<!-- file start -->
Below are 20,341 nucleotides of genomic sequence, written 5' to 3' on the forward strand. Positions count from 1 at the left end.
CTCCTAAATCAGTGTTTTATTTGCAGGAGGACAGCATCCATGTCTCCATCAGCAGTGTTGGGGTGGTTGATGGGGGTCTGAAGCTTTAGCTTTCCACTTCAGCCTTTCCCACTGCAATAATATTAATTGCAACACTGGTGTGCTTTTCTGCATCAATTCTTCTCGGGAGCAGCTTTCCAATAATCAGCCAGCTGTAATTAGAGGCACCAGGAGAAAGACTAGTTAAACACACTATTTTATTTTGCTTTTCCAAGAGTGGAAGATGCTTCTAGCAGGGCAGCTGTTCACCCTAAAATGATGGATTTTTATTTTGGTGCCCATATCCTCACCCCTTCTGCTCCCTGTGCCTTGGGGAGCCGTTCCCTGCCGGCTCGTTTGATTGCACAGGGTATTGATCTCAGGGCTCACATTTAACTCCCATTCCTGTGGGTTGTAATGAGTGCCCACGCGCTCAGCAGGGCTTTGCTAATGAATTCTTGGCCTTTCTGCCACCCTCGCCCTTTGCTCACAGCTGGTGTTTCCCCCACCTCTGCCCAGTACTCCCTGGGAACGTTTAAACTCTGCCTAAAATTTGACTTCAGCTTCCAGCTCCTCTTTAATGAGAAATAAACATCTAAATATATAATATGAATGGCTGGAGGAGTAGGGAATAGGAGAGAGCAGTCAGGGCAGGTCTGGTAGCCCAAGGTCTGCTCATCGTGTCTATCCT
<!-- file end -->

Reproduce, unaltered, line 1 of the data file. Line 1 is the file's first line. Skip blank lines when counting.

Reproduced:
Below are 20,341 nucleotides of genomic sequence, written 5' to 3' on the forward strand. Positions count from 1 at the left end.